OLA1 regulates protein synthesis and integrated stress response by inhibiting eIF2 ternary complex formation

Huarong Chen, Renduo Song, Guohui Wang, Zonghui Ding, Chunying Yang, Jiawei Zhang, Zihua Zeng, Valentina Rubio, Luchang Wang, Nancy Zu, Amanda M. Weiskoff, Laurie J. Minze, Prince V S Jeyabal, Oula C. Mansour, Li Bai, William C. Merrick, Shu Zheng, Zheng Zheng Shi

Research output: Contribution to journalArticlepeer-review

33 Scopus citations


Translation is a fundamental cellular process, and its dysregulation can contribute to human diseases such as cancer. During translation initiation the eukaryotic initiation factor 2 (eIF2) forms a ternary complex (TC) with GTP and the initiator methionyl-tRNA (tRNAi), mediating ribosomal recruitment of tRNAi. Limiting TC availability is a central mechanism for triggering the integrated stress response (ISR), which suppresses global translation in response to various cellular stresses, but induces specific proteins such as ATF4. This study shows that OLA1, a member of the ancient Obg family of GTPases, is an eIF2-regulatory protein that inhibits protein synthesis and promotes ISR by binding eIF2, hydrolyzing GTP, and interfering with TC formation. OLA1 thus represents a novel mechanism of translational control affecting de novo TC formation, different from the traditional model in which phosphorylation of eIF2α blocks the regeneration of TC. Depletion of OLA1 caused a hypoactive ISR and greater survival in stressed cells. In vivo, OLA1-knockdown rendered cancer cells deficient in ISR and the downstream proapoptotic effector, CHOP, promoting tumor growth and metastasis. Our work suggests that OLA1 is a novel translational GTPase and plays a suppressive role in translation and cell survival, as well as cancer growth and progression.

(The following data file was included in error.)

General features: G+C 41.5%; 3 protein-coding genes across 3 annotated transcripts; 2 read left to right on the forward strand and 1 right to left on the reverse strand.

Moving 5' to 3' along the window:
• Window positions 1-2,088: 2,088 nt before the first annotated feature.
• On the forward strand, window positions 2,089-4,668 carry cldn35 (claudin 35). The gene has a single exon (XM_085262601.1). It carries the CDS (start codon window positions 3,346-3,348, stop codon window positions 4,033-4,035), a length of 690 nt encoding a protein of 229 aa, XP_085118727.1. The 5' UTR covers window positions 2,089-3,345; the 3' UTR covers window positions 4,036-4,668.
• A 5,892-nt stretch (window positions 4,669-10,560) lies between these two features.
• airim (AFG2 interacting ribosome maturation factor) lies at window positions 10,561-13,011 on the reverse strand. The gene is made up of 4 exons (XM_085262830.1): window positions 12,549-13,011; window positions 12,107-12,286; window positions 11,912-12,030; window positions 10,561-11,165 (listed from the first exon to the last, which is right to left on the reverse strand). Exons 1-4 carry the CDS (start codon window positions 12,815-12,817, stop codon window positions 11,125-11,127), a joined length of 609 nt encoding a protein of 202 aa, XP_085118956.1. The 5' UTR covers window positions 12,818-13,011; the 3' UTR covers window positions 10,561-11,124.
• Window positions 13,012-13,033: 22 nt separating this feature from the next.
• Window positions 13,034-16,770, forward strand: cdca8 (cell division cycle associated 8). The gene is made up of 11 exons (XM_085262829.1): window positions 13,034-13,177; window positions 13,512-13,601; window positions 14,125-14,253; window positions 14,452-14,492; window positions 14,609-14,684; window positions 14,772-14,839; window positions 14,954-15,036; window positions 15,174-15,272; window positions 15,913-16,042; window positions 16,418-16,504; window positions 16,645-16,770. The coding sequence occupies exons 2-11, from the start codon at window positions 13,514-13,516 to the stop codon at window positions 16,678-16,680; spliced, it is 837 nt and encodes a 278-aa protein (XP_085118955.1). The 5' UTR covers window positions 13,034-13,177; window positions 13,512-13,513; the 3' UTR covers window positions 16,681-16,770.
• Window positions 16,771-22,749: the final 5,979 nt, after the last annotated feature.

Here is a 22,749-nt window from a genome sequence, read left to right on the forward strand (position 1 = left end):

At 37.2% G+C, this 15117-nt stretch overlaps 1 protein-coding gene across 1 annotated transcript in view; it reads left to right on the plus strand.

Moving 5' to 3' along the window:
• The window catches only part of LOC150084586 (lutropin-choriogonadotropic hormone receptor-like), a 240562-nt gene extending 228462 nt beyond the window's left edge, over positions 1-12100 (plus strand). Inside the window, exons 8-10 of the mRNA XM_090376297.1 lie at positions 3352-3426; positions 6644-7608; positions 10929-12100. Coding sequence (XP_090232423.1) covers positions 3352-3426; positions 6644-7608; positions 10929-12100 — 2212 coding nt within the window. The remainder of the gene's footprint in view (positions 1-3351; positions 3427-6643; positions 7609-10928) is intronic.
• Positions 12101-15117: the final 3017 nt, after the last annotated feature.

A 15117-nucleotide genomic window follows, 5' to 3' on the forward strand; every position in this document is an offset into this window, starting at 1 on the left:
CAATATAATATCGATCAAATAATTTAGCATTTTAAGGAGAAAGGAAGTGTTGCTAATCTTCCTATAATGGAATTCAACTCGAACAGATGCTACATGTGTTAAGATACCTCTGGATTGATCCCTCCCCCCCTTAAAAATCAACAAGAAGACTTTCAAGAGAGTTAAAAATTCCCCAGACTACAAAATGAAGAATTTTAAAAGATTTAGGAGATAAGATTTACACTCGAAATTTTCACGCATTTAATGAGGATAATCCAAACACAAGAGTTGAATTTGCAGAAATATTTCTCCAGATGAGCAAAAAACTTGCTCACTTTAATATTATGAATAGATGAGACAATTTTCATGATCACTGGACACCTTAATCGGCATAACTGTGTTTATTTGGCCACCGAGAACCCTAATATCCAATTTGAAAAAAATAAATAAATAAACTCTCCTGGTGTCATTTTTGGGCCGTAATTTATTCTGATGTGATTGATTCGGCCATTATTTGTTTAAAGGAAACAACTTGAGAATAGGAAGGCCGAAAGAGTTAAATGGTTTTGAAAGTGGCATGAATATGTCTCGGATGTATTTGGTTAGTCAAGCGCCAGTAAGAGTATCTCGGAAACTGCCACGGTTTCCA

Original languageEnglish (US)
Article number13241
JournalScientific Reports
StatePublished - Aug 18 2015

ASJC Scopus subject areas

  • General


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